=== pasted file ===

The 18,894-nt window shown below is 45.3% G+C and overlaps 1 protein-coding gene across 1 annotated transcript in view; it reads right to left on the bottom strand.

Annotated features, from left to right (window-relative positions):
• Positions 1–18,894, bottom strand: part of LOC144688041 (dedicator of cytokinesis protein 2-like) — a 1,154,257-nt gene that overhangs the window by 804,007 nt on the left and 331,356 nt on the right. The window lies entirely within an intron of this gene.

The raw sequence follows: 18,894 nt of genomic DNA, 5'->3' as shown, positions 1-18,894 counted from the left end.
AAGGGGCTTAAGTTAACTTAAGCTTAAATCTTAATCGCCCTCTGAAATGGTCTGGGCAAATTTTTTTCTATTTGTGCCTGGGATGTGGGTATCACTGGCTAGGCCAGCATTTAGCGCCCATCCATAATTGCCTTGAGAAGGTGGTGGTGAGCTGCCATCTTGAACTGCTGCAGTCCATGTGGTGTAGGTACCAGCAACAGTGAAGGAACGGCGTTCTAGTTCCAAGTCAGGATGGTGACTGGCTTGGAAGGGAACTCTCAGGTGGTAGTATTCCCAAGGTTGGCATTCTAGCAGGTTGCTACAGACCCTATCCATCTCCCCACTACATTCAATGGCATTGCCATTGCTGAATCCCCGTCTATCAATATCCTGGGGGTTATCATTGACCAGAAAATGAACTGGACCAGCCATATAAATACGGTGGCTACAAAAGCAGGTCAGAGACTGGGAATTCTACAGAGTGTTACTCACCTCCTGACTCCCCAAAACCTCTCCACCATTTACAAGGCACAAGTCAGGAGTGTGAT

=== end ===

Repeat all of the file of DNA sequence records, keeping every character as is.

The 18,894-nt window shown below is 45.3% G+C and overlaps 1 protein-coding gene across 1 annotated transcript in view; it reads right to left on the bottom strand.

Annotated features, from left to right (window-relative positions):
• Positions 1–18,894, bottom strand: part of LOC144688041 (dedicator of cytokinesis protein 2-like) — a 1,154,257-nt gene that overhangs the window by 804,007 nt on the left and 331,356 nt on the right. The window lies entirely within an intron of this gene.

The raw sequence follows: 18,894 nt of genomic DNA, 5'->3' as shown, positions 1-18,894 counted from the left end.
AAGGGGCTTAAGTTAACTTAAGCTTAAATCTTAATCGCCCTCTGAAATGGTCTGGGCAAATTTTTTTCTATTTGTGCCTGGGATGTGGGTATCACTGGCTAGGCCAGCATTTAGCGCCCATCCATAATTGCCTTGAGAAGGTGGTGGTGAGCTGCCATCTTGAACTGCTGCAGTCCATGTGGTGTAGGTACCAGCAACAGTGAAGGAACGGCGTTCTAGTTCCAAGTCAGGATGGTGACTGGCTTGGAAGGGAACTCTCAGGTGGTAGTATTCCCAAGGTTGGCATTCTAGCAGGTTGCTACAGACCCTATCCATCTCCCCACTACATTCAATGGCATTGCCATTGCTGAATCCCCGTCTATCAATATCCTGGGGGTTATCATTGACCAGAAAATGAACTGGACCAGCCATATAAATACGGTGGCTACAAAAGCAGGTCAGAGACTGGGAATTCTACAGAGTGTTACTCACCTCCTGACTCCCCAAAACCTCTCCACCATTTACAAGGCACAAGTCAGGAGTGTGAT